“He was the Nelson Mandela of Canadas Indigenous movement”

I have met many Indigenous leaders from across North America and internationally in my work on behalf of First Nations..


I have met many Indigenous leaders from across North America and internationally in my work on behalf of First Nations. Arthur Manuel stood out for his honesty, integrity, kindness and humour. He was my close friend and brother.

We lost Art way too soon when the Creator called him home on January 11, 2017. Arts family and all of us who worked closely with him have been trying to recover from the grief ever since. Indeed, Indigenous peoples around the world have experienced a serious loss.

Arthur, like his father George Manuel, was known for his tireless efforts to have the rights of Indigenous peoples, especially in Canada, recognized and respected at the United Nations and its member states. He was the Nelson Mandela of the Indigenous movement, having travelled to Colombia and Nairobi, among other places, as part of his lifes mission.

Citing the fact that Indian reserves account for one-fifth of one per cent of land in Canada, Art focused on the return of land as the most important issue for Indigenous peoples in his home country. This profound injustice, he said, is whats kept Canadian colonialism in place.

I first met Art at the First Ministers Conferences on Aboriginal Constitutional Matters in Ottawa in 1985.

The talks were intended to define the meaning of Aboriginal and treaty rights in the new Constitution Act passed by the government of Pierre Elliot Trudeau in 1982, which recognized and affirmed the existing Aboriginal and treaty rights of Aboriginal peoples. At the time, I was working with Arts brother, Bob Manuel, at the Assembly of First Nations (AFN) in the bilateral commission, which was mandated to assess the impacts of the constitution on First Nations specifically, what rights would be protected.

The talks would involve meetings between the federal and provincial governments and four main Indigenous organizations. But some of the chiefs had serious concerns about the involvement of the provinces in the historic bilateral relationship between the Crown and First Nations. Other chiefs embraced provincial participation.

As a result, the AFN created a constitutional working group, which was well funded by the federal government, to take part in the process. This resulted in an awkward situation: two groups operating within AFN on the constitution, and deep divisions between them about how to proceed now that the document was law.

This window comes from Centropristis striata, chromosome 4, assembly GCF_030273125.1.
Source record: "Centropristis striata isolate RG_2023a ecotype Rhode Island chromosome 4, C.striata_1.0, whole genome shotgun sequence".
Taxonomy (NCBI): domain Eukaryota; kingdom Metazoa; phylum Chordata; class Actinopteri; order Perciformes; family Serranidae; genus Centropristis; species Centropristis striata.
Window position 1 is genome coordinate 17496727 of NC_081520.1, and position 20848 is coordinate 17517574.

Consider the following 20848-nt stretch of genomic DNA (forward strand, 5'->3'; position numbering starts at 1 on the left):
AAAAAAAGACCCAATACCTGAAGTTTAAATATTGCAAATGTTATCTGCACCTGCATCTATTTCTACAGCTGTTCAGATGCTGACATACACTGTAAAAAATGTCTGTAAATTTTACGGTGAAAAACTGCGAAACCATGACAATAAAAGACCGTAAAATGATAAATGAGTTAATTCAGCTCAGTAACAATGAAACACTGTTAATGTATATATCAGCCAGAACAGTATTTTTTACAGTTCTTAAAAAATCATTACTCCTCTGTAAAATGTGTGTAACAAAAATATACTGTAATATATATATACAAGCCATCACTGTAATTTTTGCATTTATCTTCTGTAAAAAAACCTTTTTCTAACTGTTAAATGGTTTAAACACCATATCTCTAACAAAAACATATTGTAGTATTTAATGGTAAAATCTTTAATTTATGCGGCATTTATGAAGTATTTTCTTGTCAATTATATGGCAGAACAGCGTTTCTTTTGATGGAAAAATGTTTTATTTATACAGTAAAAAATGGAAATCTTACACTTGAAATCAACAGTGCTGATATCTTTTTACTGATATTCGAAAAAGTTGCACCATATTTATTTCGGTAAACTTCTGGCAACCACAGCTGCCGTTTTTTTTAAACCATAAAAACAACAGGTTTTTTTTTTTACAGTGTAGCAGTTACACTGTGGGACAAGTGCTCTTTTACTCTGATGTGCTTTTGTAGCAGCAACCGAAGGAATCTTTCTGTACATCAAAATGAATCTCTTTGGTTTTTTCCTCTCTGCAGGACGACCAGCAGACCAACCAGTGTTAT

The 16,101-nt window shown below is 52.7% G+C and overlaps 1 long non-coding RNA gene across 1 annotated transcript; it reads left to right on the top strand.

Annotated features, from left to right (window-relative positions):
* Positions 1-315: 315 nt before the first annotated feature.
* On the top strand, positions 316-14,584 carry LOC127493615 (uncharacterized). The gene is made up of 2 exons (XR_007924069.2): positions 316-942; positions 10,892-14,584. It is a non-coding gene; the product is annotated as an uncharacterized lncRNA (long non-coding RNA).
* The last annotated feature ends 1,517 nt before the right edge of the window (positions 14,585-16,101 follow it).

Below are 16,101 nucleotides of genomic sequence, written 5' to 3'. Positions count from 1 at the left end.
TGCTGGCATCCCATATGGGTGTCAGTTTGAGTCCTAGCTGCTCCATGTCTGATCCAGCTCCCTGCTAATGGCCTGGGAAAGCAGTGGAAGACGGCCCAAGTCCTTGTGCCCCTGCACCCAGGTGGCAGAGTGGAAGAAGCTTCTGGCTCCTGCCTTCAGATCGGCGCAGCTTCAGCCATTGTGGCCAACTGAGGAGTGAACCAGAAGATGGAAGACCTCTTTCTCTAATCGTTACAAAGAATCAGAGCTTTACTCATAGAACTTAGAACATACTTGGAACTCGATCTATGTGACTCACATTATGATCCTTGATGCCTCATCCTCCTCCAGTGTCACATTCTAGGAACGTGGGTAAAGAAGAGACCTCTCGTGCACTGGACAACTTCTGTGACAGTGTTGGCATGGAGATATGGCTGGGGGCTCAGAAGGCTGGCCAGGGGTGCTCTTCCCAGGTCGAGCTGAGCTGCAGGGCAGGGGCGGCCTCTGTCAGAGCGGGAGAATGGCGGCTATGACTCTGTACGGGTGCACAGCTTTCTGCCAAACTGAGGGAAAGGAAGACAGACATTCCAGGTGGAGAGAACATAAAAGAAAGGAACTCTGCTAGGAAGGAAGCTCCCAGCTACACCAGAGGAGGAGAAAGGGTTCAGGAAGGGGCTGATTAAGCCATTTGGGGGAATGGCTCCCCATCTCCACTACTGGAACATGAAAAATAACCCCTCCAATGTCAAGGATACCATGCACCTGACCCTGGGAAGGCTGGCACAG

Just before the last of four meetings, which took place in March 1987, Manuel handed me a document he had written on his personal computer. (Art was one of the few people I knew who owned a personal computer back then.) It was entitled Strategic Planning And Defence Analysis Situation Report And Recommendations Respecting First Ministers Conference 1987. The words For Indian Eyes Only were typed at the top.

Manuels analysis was brilliant and prescient: He wrote that the federal government would rely on its constitutional mandate to force all Indian bands to accept a municipal model of self-government. This is exactly what the federal Liberal government of Jean Chretien (who was the federal justice minister) did in 1995 when it unilaterally adopted the so-called Inherent Right Aboriginal self-government policy.

It states that the inherent right of self-government does not include a right of sovereignty in the international law sense.

The policy goes on to state that It is in the interest of both Aboriginal and non-Aboriginal governments to develop co-operative arrangements that will ensure the harmonious relationship of laws which is indispensable to the proper functioning of the federation.

Today, hundreds of Indian bands are negotiating under this municipalization policy largely because they cant afford to go to court and defend their treaty rights.

In July 1997, Phil Fontaine was elected AFN national chief, and by September I was told my services were no longer needed at AFN. I accepted a position in British Columbia as research director for a traditional-use study being conducted by the Neskonlith Indian Band and the Adams Lake Indian Band. For the next four and a half years I would work closely with Art, first for the Secwepemc bands and then as an executive liaison between the Interior Alliance of Indigenous Nations from south-central B.C. and the Union of B.C. Indian Chiefs.

Art was spokesperson for the alliance, whose main objective was developing an alternative to the British Columbia Treaty Commission process to negotiate land claims and self-government agreements.

In December 1997, the Supreme Court of Canada handed down the historic Delgamuukw decision recognizing Aboriginal title in Canada.

Art immediately seized on the Delgamuukw decision to pressure the federal government into changing land claims policies to conform with the legal principles set out in Delgamuukw. In the end, the federal government refused.

Arts children, family, friends and supporters are picking up his work to get the land back, as he would say. It now takes many people to do the advocacy work Art was doing single-handedly without pay since leaving public office years ago. Thankfully, he has left his experience and vision behind.

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